By VIJAY NAGARAJAN
A few years ago, I sought to answer a simple, yet profound question:
What makes you happy and why?
It set me on a journey of self-discovery as I sifted through my childhood experiences, my family values, my education and my personality. I thought I found my answer.
What makes me happy?
I had zeroed in on “impact”. I found a common pattern emerge as I jotted down events that had made me happy. Every time I influenced a situation around me positively, I had felt satiated.
Being the school prefect boosted my ego, but leading my school team to debate and quiz wins was the bigger thrill. Mentoring and knowing I changed the course of people’s lives and careers was exhilarating. Shaping the product portfolio at a start-up almost got me on a high.
The pattern was obvious to me then. It was about making a difference. Success, I thought, was all about making an impact.
But then it struck me that in going through this exercise, I was equating success to happiness. In fact, I realised that impact was really a means to happiness. It all came a full circle as I concluded that contention and happiness were great measures for how successful I was in life. This consciousness, in turn, brought a refreshing framework to my thought process.
Happiness drove a firm sense of security and purpose for me. It also generated greater self-awareness. Knowing that I need to do the right thing for me—for who I am—helped me widen my horizon to see beyond impact.
As an example, I began to consciously practise compassion as it empowered me to do the right thing. I stayed away from people emanating negative energies if I could not help them let go of it. I watched out for discontent as a signal for stagnation and drove change.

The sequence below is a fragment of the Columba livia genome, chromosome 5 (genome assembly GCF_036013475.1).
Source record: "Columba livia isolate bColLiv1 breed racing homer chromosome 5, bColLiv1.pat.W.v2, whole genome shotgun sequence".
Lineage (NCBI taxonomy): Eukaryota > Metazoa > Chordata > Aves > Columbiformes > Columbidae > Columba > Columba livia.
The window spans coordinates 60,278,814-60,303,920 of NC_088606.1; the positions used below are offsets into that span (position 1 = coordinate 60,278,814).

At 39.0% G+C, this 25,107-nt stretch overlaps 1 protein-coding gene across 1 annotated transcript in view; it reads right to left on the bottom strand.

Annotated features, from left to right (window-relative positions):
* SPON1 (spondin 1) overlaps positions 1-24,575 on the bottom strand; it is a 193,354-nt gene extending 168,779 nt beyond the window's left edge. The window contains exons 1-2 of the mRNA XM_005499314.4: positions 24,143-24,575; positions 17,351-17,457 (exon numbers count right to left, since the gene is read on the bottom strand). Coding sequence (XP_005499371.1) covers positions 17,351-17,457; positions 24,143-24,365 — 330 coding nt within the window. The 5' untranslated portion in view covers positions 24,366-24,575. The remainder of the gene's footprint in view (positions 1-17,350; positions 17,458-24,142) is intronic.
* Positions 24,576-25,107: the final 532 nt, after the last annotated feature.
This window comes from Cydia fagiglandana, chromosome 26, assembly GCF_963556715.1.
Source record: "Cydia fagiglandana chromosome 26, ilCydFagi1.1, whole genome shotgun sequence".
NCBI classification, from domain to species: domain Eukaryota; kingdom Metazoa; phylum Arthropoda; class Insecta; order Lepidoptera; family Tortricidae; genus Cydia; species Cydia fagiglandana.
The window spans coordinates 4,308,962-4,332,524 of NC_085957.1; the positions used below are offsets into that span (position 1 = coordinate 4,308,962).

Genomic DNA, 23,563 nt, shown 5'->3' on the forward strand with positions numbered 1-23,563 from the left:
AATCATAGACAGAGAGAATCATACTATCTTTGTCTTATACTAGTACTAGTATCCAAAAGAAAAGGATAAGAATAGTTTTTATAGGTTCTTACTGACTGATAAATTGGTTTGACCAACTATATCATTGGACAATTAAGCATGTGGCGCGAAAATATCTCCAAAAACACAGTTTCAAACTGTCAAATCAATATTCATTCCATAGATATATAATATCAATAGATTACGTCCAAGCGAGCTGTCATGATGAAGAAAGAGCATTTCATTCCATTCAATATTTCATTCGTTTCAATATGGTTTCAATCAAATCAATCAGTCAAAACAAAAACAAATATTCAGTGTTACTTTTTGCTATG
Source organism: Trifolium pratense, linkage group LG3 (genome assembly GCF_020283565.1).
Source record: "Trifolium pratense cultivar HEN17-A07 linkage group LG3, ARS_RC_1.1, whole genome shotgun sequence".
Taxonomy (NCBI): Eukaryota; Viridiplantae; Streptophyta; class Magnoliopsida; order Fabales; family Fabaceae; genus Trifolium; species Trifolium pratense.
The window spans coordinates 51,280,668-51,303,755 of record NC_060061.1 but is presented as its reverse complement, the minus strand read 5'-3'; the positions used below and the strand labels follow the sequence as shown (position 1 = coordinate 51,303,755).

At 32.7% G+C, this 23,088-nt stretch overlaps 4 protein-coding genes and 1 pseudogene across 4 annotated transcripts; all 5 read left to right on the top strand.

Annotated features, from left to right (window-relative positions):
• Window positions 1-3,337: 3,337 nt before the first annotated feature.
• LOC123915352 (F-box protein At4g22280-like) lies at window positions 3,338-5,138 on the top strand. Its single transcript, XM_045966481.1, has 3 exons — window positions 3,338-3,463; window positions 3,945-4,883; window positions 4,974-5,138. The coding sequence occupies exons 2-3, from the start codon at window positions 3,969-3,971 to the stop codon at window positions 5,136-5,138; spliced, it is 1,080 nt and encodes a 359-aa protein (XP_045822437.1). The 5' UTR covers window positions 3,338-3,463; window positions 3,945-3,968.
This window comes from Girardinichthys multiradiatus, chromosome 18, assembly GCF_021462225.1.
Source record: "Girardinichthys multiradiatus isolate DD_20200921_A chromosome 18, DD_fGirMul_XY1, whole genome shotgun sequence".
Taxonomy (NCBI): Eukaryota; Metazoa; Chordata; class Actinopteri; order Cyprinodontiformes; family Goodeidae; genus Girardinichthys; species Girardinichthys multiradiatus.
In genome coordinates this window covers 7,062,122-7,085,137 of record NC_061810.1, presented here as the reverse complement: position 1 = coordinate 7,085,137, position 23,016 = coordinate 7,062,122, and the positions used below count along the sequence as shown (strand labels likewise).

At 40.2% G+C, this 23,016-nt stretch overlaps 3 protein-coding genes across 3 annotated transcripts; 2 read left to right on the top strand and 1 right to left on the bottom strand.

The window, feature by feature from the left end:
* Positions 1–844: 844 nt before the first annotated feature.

In a sense, recognising the happiness paradigm and framing a mental model around it helped build a very positive cycle thrusting me towards greater success.
True meaning of happiness
As I wind my life tape forward, I see myself continuing my pursuit of happiness. When I get to a point where my happiness is innate, I would have accomplished it all.
Happiness, my one metric for success, is not a number. It is a state-of-mind that I strive for.
Some of you can argue this is utopian. Others—those for whom happiness is already innate—would consider this common sense.
At the end, I suppose the notion of success is subjective and is a reflection of who you are. Happiness is my one metric to success. What’s yours?
Vijay Nagarajan is the senior director of Wireless Connectivity Business at Broadcom. He is known as a hands-on general manager with experience running global teams and turning around large businesses. To learn more about emotional intelligence at organisational level, email us at firstname.lastname@example.org. For more Try This articles, click here.
Reposted with permission on Leaderonomics.com.